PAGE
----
Thomas A. Bass: The Eudaemonic Pie. Houghton-Mifflin, New York, 1985.

Jorge Luis Borges: The Lottery in Babylon. In: El Jard'n de senderos que se bifurcan, 1941.

J. Piaget & B. Inhelder: La Genèse de l'Idée de Hasard chez l'Enfant (Paris: PUF, 1951).

Luke Rhinehart: The Dice Man, 1971.

William Wollaston: The Religion of Nature Delineated. (1722), V. 83.

Characterizing Randomness: Complexity Theory

Cristian Calude: Information and Randomness. An Algorithmic Perspective. Berlin: Springer-Verlag, 1994.

Gregory J. Chaitin: Exploring Randomness. London: Springer-Verlag, 2001.

Alonzo Church: "On the concept of a random sequence." Bulletin of the American Mathematical Society 46 (1940), pp. 130-135.

Ming Li & Paul Vitányi: An Introduction into Kolmogorov Complexity and its Applications. New York: Springer-Verlag, 1993.

P. Martin-Löf: "The definition of random sequences." Information and Control 9 (1966), pp. 602-619

Richard von Mises: "Fundamentalsätze der Wahrscheinlichkeitsrechnung." Mathematische Zeitschrift 4 (1919), p. 1.

Richard von Mises: "Grundlagen der Wahrscheinlichkeitsrechnung." Mathematische Zeitschrift 5 (1919), p. 52.

J. Ville: Étude Critique de la Notion de Collectif. Gauthier-Villars, 1939.

Abraham Wald: "Sur la notion de collectif dans le calcul des probabilités." Comptes Rendus des Séances de l'Académie des Sciences, 202 (1936), pp. 1080-1083.

Abraham Wald: "Die Wiederspruchsfreiheit des Kollektivbegriffes der Wahrscheinlichkeitsrechnung." Ergebnisse eines mathematischen Kolloquiums 8 (1937), pp. 38-72.

Characterizing Randomness: Statistics

M.G. Kendall: "A Theory of Randomness." Biometrika, 1941.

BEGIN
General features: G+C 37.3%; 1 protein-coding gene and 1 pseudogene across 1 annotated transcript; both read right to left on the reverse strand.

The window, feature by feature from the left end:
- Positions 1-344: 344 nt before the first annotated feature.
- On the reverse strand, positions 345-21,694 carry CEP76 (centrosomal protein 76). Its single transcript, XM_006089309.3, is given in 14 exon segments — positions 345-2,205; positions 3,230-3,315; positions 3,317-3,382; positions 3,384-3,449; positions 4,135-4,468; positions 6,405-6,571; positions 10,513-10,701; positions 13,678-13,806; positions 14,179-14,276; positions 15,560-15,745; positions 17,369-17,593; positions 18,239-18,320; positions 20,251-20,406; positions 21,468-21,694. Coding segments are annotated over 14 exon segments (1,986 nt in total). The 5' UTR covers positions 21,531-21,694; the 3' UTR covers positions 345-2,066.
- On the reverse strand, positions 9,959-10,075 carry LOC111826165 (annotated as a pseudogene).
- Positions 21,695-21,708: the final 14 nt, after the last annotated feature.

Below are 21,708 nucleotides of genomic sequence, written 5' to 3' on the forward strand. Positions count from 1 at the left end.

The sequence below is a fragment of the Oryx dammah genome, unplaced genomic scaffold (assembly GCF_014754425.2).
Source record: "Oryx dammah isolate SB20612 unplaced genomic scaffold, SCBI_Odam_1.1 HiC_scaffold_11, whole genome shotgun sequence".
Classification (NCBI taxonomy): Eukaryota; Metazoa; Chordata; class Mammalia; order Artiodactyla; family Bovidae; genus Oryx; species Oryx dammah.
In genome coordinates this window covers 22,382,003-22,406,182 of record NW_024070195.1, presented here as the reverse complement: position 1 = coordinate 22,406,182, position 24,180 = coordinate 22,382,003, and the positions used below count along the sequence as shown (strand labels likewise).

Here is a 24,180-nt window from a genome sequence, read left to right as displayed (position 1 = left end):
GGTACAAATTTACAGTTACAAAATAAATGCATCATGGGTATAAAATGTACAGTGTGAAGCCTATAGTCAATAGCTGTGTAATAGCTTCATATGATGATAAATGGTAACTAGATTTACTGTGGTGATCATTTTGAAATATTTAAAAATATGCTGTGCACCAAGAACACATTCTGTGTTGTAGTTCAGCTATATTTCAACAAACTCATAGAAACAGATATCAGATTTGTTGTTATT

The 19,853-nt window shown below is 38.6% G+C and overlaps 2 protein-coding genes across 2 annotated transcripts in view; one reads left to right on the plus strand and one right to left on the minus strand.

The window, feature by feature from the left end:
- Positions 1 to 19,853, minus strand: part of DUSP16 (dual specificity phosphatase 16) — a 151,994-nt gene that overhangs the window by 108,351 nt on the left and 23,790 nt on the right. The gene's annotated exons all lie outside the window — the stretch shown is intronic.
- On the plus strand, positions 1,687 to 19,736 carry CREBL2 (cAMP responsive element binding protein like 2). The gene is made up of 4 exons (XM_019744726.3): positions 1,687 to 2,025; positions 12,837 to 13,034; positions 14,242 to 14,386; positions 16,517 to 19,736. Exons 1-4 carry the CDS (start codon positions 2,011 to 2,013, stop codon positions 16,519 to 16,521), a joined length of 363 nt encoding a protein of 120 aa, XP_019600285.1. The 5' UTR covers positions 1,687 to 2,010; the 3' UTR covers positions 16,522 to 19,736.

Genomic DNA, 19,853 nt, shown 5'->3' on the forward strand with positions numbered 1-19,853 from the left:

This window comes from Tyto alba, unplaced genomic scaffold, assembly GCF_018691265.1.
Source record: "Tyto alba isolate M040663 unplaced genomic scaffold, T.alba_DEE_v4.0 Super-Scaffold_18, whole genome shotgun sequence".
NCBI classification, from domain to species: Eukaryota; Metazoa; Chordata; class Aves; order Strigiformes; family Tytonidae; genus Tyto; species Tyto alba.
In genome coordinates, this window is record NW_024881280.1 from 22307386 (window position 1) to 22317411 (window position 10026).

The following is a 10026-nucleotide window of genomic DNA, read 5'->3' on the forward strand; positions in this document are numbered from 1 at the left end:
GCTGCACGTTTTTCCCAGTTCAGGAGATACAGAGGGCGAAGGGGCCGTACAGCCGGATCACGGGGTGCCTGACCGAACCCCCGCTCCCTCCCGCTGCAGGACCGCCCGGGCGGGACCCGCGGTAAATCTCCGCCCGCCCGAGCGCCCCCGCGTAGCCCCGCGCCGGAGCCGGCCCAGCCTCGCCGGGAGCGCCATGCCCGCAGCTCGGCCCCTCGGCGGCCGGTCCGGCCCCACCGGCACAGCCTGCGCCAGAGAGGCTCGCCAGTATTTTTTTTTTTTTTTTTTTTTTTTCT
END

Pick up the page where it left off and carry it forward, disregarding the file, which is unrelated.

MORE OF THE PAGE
M.G. Kendall & B. Babington Smith: "Randomness and Random Sampling Numbers." Journal of the Royal Statistical Society, Vol. 101, No. 1 (1938), pp. 147-166.

W.O. Kermack & A.G. McKendrick: "Tests for Randomness in a Series of Numerical Observations" Proceedings of the Royal Society, Edinburgh, Vol. 57 (1936-1937), Part 3, pp. 228-240.

G. Marsaglia, W.W. Tsang: "Some difficult-to-pass tests of randomness." Journal of Statistical Software, 2002

H.A. Meyer: "The generation and testing of random digits, and known sources of random digit tables. (An annotated bibliography.)" In H. A. Meyer (ed.): Symposium on Monte Carlo Methods, pp. 323-337. Wiley, 1956.

Hidden variables and the Einstein-Podolsky-Rosen effect

Cristian S. Calude: "Algorithmic Randomness, Quantum Physics, and Incompleteness."

J. S. Bell, On the Einstein Podolsky Rosen Paradox, Physics 1, 195 (1964)

J. S. Bell, On the problem of hidden variables in quantum mechanics, Rev. Mod. Phys. 38, 447 (1966)

Arthur Fine (1982), Hidden Variables, Joint Probability, and the Bell Inequalities, Physical Review Letters 48, 5, pp. 291-294.

Grete Hermann (1935), Abhandlungen der Fries'schen Schule 6, 75.

Willem de Muynck: Foundations of quantum mechanics, an empiricist approach. Dordrecht: Kluwer Academic Publishers, 2002.

Willem de Muynck: Hidden-variables or subquantum theories

John von Neumann (1932), Mathematische Grundlagen der Quantenmechanic (Berlin: Springer)

Fergus Ray-Murray: Bibliography

[To add: TV program about this (VPRO). Victor Wentink has a tape.]

Pseudo-Random Numbers

Paul Coddington: Random Number Generators for Parallel Computers. NHSE Review, 1996.

R. Coveyou: "Random number generation is too important to be left to chance." Studies in Applied Mathematics 3 (1969), pp. 70-111.

Andrew Culver:
Software for John Cage.

Gardner, M. (1968). "On the meaning of randomness and some ways of achieving it." Scientific American, July 1968, 116-121.

Peter Hellekalek: Bibliography.

Donald Knuth: The Art of Computer Programming, Vol.2 (Seminumerical Algorithms), Ch. 3 (Random Numbers). Reading, MA: Addison-Wesley, 1969.

M. Matsumoto & T. Nishimura: "Mersenne Twister: A 623-Dimensionally Equidistributed Uniform Pseudo-Random Number Generator" ACM Transactions on Modeling and Computer Simulation, 1998.

J. von Neumann: "Various techniques used in connection with random digits" National Bureau of Standards Applied Mathematics Series 12 (1951), 36-38. Bibliography until 1984.

   Random number tables

hardware      Hardware devices for generating random numbers

quotes      Quotes about chance

art      Chance Art